So, how do we reform? Half-measures – basically, tightening the regulations – have been tried many times, but they have always been side-stepped by the finance and banking industries. The latest manifestation of this side-stepping is ‘shadow-banking’. Three years ago, shadow-banking was creating value worth more than $34.2 trillion – that’s £4,500 for every person on the planet! Since then, figures are apparently a great deal higher – but oddly unavailable.
Luckily, there is a simple way to reform the situation. Before the laws I mentioned were passed, debt was a private matter contracted between two people. Courts would help lenders get their money back, but were reluctant to help recover debt sold on to someone else. Reform is a simple matter of turning the clock back – and getting rid of those corrupt and corrupting laws.
After reform, money would still be simple property, but it would no longer be debt from a bank. There would still be borrowing and lending; there would still be inequality. There would still be shares in ownership. Notes, coins and digits would transfer to the new system; management and supervision would continue, but under a different authority. Certain innovations might prove useful in such a system: for instance, open ledger systems, such as blockchain. But the essential task of reform will not be technical: it will be legal: calling a halt to the robbery that feeds unaccountable power, war, environmental destruction, loss of human freedom and moral agency.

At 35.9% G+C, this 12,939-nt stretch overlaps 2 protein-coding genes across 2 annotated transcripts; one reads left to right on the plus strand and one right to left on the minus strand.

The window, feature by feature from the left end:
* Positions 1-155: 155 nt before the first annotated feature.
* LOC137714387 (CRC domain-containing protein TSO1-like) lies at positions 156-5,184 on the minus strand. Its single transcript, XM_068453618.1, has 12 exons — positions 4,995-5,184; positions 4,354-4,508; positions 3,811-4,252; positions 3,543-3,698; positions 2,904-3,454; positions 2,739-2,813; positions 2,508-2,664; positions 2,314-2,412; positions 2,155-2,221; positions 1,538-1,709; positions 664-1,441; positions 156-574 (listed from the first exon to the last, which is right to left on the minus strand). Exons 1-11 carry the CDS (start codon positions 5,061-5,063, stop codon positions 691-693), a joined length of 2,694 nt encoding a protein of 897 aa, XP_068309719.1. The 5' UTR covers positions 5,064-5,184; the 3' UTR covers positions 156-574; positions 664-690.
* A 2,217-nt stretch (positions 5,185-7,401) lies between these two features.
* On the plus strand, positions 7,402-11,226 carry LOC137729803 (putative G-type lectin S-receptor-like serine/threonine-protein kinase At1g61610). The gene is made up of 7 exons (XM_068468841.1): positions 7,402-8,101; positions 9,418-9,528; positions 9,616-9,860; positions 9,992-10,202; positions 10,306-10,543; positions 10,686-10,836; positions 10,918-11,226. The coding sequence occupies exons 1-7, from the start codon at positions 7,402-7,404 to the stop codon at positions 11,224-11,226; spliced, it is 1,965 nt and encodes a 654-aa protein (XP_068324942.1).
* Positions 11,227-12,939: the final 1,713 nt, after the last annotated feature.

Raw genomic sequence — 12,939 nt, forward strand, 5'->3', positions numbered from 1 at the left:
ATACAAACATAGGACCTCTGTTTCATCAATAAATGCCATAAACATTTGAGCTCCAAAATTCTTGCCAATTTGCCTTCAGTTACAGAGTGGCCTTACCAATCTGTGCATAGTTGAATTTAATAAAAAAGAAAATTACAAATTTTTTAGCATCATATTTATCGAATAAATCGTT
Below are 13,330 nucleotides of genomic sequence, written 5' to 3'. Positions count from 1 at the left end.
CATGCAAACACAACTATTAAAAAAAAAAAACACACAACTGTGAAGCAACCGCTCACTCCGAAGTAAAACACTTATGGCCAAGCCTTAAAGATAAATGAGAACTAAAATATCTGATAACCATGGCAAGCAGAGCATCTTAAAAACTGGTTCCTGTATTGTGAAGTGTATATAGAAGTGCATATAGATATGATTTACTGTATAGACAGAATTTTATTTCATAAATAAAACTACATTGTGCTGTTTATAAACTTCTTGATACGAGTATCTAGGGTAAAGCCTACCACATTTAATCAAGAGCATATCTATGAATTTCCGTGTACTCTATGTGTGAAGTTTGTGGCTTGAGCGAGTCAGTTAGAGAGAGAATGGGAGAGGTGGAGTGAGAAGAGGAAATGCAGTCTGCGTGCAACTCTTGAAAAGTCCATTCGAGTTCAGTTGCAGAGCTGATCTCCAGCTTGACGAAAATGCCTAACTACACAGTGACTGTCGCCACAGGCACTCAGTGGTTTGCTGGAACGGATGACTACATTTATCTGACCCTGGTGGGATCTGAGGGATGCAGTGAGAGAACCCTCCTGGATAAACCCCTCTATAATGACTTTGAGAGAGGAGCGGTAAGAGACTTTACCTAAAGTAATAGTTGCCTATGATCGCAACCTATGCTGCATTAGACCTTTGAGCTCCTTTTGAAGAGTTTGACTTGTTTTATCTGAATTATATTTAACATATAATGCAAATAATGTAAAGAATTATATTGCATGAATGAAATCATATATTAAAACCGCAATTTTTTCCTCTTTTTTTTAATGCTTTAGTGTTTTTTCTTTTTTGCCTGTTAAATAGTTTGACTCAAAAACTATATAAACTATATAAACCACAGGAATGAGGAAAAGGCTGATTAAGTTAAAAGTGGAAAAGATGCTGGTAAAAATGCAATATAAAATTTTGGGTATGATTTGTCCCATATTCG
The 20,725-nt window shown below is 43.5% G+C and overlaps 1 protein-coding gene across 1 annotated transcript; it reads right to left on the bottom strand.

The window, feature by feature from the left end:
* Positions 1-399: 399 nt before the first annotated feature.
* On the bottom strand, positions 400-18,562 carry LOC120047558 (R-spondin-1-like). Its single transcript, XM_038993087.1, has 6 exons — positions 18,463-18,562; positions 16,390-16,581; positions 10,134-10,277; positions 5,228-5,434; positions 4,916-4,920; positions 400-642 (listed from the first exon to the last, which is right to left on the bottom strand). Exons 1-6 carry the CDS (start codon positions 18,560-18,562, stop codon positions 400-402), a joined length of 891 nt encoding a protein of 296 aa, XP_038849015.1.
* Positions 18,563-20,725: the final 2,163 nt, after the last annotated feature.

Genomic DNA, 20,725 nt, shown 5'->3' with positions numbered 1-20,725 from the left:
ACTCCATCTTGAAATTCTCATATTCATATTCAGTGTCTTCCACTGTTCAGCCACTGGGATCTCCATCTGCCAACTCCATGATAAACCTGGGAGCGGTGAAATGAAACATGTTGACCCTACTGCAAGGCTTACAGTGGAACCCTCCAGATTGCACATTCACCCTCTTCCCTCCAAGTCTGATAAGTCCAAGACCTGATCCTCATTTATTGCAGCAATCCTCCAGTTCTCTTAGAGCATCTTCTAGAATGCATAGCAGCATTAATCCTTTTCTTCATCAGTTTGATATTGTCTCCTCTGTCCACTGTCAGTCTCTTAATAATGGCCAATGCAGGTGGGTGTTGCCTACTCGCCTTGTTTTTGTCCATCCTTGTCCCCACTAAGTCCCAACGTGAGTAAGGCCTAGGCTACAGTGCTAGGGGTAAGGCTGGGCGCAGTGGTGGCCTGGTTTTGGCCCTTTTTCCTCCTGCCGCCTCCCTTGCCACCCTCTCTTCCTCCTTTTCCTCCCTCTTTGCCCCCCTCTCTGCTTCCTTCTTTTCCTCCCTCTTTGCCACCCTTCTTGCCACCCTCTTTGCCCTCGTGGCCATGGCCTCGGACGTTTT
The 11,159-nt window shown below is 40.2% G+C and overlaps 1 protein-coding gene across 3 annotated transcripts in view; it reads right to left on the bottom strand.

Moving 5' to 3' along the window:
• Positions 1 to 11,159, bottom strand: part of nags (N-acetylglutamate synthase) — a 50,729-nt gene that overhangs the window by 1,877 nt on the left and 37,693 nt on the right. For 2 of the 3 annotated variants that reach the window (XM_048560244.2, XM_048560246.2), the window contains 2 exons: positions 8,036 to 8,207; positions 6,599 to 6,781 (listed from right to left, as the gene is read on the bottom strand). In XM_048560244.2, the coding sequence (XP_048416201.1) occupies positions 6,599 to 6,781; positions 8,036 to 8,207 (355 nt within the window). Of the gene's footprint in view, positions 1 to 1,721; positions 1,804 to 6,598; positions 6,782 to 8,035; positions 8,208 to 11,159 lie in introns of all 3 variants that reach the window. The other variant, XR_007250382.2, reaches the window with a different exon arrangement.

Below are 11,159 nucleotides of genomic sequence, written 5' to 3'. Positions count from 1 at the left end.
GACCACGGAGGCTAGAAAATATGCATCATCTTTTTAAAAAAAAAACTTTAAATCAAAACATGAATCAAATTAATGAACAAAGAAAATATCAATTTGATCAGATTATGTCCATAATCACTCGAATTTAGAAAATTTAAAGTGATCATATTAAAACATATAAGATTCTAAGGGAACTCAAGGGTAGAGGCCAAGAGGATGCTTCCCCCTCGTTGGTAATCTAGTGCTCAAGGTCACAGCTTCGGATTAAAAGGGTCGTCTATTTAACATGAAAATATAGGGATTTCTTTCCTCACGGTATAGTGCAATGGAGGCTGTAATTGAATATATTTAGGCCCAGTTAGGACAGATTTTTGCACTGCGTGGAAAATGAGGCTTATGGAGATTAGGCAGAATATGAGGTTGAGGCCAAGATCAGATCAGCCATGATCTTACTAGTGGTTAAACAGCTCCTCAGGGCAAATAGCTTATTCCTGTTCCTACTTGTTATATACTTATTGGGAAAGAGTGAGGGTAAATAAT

And then, the greatest criminal enterprise ever invented would come to an end. An era of peace, prosperity and freedom might possibly, just possibly – (we are human, after all!) – begin.
Thank you. There are print-outs of this talk available at the back of the hall, with notes to back up what I have said.
 The foundation of the Bank of England ‘set a precedent for proposals to accord special privileges to those who lent their money to the State for the prosecution of war.’ Ephraim Lipson, The Economic history of England (3rd ed., 1943) Vol ii, p.309.
 ‘The object of warfare is to take over a country’s land, raw materials and assets, and grab them. In the past, that used to be done militarily, by invading them. But today you can do it financially simply by creating credit.’ Michael Hudson, Interview, DemocracyNow! November 05, 2010. See also his Finance as Warfare, 2015.
 For instance, the Bank of England publication: Quarterly Bulletin 2014 Q1.
 J.K. Galbraith: ‘The study of money, above all other fields in economics, is the one in which complexity is used to disguise truth or to evade truth, not to reveal it.’ Money: Whence it Came, Where it Went (1976) p. 5.
 The two principal laws were: The Bank of England Act (1694) which established private credit as a form of government-backed money, and the Promissory Notes Act (1704) which established all promissory notes as negotiable debt backed by law.